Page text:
Regulation Impact Statement Updates
Official website for publishing regulatory impact analysis information for regulatory decisions announced by the Australian Government, COAG and COAG Councils.
Strengthening Financial Sector Crisis Management Powers
Independent Review – Department of the Treasury
On 19 October 2017, the Government introduced legislation to give the Australian Prudential Regulation Authority (APRA) additional powers for crisis resolution and resolution planning in relation to prudentially-regulated entities, in particular authorised deposit-taking institutions (ADIs) and insurers (general insurers and life insurance companies).
The global financial crisis (GFC) demonstrated the potential for severe adverse economic consequences where complex financial groups enter distress and this is not resolved in an orderly fashion. Informed by international developments in financial regulation following on from the GFC, APRA identified areas where its powers could be enhanced to facilitate the orderly resolution of an ADI or insurer so as to protect the interests of depositors and policyholders, and to protect the stability of the financial system. Some key areas in which APRA’s powers were enhanced included statutory and judicial management, directions powers, transfer powers, foreign branches and the financial claims scheme.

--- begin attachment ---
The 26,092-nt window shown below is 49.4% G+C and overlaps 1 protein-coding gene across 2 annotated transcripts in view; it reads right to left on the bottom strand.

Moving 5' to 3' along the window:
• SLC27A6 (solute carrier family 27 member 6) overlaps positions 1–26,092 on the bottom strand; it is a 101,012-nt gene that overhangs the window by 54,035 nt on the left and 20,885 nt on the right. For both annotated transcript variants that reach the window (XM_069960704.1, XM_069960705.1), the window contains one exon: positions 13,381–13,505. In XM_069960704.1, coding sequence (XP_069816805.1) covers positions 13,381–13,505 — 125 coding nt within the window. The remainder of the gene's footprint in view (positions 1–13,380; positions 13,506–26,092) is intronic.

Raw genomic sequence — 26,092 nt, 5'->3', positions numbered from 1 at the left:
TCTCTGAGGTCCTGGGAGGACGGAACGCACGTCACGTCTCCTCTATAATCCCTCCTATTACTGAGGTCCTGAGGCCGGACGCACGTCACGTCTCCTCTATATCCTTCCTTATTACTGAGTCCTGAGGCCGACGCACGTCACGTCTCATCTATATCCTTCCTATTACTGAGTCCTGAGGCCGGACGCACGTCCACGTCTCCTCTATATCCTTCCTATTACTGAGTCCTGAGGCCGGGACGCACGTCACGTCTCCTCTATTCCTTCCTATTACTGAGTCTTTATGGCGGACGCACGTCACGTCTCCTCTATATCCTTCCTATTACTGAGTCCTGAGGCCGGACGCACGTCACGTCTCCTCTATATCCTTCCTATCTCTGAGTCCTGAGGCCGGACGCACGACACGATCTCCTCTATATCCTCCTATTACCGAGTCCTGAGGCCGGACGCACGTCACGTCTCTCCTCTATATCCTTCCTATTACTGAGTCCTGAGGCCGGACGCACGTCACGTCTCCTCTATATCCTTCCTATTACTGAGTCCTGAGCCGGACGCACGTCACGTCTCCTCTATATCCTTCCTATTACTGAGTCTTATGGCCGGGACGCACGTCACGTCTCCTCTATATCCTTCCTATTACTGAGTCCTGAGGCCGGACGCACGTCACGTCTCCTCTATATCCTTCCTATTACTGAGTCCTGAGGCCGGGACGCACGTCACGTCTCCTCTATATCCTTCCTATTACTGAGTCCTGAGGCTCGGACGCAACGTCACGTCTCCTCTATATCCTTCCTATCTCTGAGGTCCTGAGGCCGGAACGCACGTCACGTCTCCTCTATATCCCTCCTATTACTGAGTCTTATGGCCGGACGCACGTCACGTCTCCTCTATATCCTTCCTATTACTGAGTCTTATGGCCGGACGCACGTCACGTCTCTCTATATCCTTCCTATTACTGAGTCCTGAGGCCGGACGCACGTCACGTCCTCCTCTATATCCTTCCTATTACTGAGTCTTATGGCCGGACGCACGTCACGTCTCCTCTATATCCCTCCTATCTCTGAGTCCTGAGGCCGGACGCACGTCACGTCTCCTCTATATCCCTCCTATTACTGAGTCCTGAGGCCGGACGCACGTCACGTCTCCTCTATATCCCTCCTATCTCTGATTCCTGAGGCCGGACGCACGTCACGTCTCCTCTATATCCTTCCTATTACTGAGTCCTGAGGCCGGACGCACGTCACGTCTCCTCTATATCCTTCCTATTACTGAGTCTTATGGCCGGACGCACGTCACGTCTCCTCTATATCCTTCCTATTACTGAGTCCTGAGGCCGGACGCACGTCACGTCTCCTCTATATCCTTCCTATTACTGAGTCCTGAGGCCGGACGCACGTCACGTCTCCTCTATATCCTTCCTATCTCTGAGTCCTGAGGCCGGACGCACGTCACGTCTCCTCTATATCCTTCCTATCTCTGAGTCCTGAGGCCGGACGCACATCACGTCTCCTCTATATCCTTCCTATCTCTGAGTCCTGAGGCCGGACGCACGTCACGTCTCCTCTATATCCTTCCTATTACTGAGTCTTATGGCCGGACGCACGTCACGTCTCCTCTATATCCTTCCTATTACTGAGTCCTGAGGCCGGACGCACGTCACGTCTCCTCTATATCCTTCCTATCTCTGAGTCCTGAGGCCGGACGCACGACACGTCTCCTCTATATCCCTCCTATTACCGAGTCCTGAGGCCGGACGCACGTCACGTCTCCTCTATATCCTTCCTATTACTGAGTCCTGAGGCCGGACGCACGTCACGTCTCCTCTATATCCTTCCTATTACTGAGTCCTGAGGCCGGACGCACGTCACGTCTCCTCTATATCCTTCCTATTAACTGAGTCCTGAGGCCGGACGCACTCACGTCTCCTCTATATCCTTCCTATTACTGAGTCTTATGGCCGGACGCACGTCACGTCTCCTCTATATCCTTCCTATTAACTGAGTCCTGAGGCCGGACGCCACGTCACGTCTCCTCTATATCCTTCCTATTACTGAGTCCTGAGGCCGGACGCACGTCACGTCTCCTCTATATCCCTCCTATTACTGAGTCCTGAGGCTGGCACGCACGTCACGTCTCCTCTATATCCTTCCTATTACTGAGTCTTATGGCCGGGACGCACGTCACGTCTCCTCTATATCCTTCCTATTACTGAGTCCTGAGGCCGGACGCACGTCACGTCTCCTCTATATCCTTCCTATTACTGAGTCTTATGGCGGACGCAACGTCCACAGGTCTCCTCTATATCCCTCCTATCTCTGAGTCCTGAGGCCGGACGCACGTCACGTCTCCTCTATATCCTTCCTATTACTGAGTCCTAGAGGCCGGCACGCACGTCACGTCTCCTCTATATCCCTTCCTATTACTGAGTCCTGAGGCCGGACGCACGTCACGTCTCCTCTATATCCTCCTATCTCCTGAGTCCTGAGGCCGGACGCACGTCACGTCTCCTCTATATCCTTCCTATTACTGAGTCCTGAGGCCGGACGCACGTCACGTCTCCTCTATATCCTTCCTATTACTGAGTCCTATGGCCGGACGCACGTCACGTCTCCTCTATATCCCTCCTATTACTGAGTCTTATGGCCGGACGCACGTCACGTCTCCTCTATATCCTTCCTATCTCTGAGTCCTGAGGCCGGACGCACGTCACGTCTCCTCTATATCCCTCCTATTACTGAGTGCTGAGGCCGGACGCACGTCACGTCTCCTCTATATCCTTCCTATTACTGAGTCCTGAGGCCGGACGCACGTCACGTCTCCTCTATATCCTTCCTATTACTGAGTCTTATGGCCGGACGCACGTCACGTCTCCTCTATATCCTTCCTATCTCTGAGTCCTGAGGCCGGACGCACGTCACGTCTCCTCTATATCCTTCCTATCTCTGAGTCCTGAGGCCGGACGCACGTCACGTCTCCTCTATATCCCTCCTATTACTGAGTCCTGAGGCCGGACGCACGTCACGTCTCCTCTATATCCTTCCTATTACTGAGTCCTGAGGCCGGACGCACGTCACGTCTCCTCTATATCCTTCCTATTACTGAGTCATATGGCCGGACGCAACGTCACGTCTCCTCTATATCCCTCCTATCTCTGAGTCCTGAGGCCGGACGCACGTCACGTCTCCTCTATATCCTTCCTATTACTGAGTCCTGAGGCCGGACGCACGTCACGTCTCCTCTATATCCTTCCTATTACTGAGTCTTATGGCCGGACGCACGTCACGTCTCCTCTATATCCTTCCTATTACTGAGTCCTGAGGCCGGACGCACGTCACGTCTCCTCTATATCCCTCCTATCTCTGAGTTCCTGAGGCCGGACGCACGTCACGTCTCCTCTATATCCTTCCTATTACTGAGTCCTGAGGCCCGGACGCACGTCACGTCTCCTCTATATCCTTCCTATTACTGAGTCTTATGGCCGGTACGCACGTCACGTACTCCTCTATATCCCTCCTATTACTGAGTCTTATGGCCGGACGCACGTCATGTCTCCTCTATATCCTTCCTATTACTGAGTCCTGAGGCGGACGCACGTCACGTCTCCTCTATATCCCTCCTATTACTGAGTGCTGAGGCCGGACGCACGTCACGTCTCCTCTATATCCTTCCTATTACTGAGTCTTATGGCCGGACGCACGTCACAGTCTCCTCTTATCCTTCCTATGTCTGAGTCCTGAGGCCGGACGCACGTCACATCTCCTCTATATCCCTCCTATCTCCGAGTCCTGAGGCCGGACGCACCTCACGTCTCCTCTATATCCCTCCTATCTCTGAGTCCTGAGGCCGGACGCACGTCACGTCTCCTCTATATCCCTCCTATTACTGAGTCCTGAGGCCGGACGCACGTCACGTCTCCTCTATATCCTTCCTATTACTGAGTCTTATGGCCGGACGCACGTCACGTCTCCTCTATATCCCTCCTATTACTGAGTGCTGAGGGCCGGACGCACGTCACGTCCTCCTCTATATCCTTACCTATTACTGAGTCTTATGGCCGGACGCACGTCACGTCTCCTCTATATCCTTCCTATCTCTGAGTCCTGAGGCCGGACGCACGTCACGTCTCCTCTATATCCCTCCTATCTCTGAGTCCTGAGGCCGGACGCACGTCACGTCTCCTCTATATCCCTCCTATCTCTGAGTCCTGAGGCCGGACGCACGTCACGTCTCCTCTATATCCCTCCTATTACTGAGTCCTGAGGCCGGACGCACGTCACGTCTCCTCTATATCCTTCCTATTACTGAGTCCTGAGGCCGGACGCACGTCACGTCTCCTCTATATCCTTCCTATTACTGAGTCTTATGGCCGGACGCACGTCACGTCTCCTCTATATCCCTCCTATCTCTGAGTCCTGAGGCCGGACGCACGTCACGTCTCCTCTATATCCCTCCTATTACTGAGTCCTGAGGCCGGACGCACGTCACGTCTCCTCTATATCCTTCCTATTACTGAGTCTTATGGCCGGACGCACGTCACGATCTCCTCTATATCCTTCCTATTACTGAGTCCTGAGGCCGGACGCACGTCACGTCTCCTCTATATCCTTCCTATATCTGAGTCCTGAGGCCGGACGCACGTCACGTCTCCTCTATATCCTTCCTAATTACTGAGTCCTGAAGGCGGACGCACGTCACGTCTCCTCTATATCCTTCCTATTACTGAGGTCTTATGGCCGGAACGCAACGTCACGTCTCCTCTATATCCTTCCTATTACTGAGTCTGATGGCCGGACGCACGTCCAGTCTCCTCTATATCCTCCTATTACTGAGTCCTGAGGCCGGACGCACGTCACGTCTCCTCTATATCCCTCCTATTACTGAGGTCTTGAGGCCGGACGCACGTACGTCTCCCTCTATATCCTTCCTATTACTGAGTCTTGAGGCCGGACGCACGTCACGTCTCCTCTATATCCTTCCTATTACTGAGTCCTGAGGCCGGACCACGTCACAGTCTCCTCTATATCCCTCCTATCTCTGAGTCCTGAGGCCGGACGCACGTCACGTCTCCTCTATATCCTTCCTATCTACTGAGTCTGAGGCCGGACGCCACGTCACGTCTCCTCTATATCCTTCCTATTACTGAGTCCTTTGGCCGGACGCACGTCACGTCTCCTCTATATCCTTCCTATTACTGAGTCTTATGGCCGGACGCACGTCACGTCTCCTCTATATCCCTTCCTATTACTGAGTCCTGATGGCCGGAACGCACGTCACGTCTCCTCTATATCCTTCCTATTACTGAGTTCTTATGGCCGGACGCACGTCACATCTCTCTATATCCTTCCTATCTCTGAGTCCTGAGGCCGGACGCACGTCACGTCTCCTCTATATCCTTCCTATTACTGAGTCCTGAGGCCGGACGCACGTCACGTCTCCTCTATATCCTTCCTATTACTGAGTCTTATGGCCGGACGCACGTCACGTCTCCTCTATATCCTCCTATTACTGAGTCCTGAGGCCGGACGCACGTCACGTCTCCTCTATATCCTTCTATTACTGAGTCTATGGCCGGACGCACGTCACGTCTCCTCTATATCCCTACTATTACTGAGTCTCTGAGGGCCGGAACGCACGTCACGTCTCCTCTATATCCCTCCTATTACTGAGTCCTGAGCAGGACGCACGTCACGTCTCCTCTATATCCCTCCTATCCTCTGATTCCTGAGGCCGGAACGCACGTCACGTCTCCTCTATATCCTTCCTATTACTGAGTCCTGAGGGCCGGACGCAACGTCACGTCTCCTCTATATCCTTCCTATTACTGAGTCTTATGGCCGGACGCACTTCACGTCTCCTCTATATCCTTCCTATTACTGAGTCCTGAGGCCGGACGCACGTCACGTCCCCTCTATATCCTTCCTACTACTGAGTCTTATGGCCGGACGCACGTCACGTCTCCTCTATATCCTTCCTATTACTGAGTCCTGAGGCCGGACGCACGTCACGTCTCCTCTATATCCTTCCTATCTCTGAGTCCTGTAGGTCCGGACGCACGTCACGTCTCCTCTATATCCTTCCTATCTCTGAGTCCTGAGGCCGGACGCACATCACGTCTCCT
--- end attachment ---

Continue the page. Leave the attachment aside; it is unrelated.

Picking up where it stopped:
The Department of the Treasury certified that, collectively, three reports had undertaken a process and analysis equivalent to a Regulation Impact Statement (RIS), specifically, the Financial Services Inquiry Final Report, the Strengthening APRA’s Crisis Management Powers discussion paper and the Financial Claims Scheme consultation paper. The Office of Best Practice Regulation does not assess the quality of independent reviews and RIS-like processes used in lieu of a RIS. The Treasury was compliant with the Australian Government RIS requirements; however, the Treasury was not consistent with best practice at the transparency stage. This is because only a summary of the analysis was included in the explanatory memorandum of the bill.
The Treasury estimates average regulatory costs to be $1.3 million a year.